In the State of California anyone over the age of 18 who is not a party to the action
) can serve legal process as long as they don't get paid more than 10 times a year. So you might ask yourself, "Why should I use a Registered Process Server
(RPS)?" Here is a list of a few reasons you might want to use an RPS:
First, and most importantly...let's say the defendant doesn't show up to the hearing and you win a judgement. Now the case goes back to the "Default Clerk". The Default Clerk takes a look at the judgement and then tries to determine whether or not the defendant was properly notified. If you used a friend to serve the initial documents, the Default Clerk may reject the default and make you re-notify the defendant and start the process all over again. All that time and effort wasted. However, had you used an RPS, they have what is known as a "rebuttable presumption status"
(Evidence Code 647
). What that means is, there has to be something very wrong about the service before the Default Clerk can quash (dismiss or not allow) service. If an RPS signs the Proof of Service under Penalty of Perjury, that service is good as gold and your judgement will be awarded.
The next very important reason, is that should you Prevail or Win your case, everything that you paid the RPS (Service of Process Fees, Court Filing Fees, Skip Tracing Fees) can be recovered in the judgement as "Court Costs" (CCP 1033.5
). Provide the Judge with your documentation of what you paid the RPS and the Judge will add those costs in addition to the Judgement. If you pay a friend to do it, not only do you stand a chance of getting the Default Judgement quashed, but you also can't recover the amount you paid them (if you paid them).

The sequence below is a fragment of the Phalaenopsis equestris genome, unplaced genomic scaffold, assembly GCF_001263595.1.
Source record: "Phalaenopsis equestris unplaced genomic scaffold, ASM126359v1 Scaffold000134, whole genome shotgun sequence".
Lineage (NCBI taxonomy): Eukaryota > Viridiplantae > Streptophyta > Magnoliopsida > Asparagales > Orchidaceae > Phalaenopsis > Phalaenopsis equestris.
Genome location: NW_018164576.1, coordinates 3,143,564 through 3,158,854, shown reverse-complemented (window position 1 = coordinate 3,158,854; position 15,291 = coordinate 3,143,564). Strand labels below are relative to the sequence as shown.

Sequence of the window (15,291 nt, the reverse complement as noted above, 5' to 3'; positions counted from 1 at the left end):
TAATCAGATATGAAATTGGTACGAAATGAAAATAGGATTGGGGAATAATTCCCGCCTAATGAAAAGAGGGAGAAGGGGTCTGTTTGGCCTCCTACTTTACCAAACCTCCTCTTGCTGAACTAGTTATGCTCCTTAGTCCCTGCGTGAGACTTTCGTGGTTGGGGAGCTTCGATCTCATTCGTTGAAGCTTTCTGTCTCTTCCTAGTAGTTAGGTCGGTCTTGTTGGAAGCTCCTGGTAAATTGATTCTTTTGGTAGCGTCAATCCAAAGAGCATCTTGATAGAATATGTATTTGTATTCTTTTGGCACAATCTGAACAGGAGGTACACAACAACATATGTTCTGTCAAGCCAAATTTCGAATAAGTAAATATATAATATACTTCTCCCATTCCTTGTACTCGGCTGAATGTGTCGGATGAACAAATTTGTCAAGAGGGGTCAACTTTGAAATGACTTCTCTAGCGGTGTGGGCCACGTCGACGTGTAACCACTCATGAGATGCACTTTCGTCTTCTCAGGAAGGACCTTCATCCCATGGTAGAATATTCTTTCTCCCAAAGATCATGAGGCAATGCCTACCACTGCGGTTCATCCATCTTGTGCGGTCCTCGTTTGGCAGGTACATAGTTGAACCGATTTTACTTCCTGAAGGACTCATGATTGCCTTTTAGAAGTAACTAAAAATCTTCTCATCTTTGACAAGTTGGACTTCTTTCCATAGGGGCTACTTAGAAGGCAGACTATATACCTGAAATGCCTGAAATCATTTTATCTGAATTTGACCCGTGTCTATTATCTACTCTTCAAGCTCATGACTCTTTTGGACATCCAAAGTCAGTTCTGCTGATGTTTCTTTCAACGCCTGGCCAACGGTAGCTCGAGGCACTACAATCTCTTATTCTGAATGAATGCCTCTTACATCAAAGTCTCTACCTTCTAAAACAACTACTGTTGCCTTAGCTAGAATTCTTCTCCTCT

There are 5 documents that can only be served by a Registered Process Server
), they are:
PREJUDGMENT CLAIM OF RIGHT TO POSSESSION (CCP 415.46
The reason that only an RPS can serve these documents, is because they all carry high consequences to the defendant. For instance, if the defendant does not show up for the hearing when served an Order to Appear for Examination, if the Order was served by an RPS, the Judge can issue a bench warrant for contempt of court on the defendant.
Now that I've convinced you that you should use an RPS, will just any RPS do? Well, let me tell you this. In the State of California anyone over the age of 18 who can pass a felony background check and has a spare $300 can become an RPS. Not one single test on knowledge of the law regarding service of process is given before he/she can legally serve documents. Isn't that scary to you? Giving proper notification is one of the most important parts of the legal process. Do you really want to entrust that procedure to someone who may not even understand what "due diligence" means, or maybe doesn't know the difference between a Summons and a Subpoena? I hope there was no hesitation when you answered an emphatic...NO!
In California there is an association for Registered Process Servers called the California Association for Legal Support Professionals or CALSPro. In order to become a CALSPro member you must be a RPS for at least 2 years. You also must have 2 letters of recommendation from attorneys who have been using you as a process server. CALSPro takes it one step further; they provide the industry's only Certification program called CALSPro Certified Process Server
or CCPS. In order to be designated as a CCPS you must complete the educational course requirements and pass a test that insures that you understand the laws regarding service of process. Many an RPS has taken the test and failed so it is not an entry level exam by any means. Roy G. Black, the owner of Temecula Attorney Service has been a CCPS for over 13 years. You can rest assured that we at Temecula Attorney Services Company fully understand what needs to be done for a legal service of process. Don't make the mistake of using an unknowledgeable
rookie: their price may be very attractive, but down the road when your notification gets quashed because the RPS didn't know what he was doing??? That might be a little tough to explain to the client.
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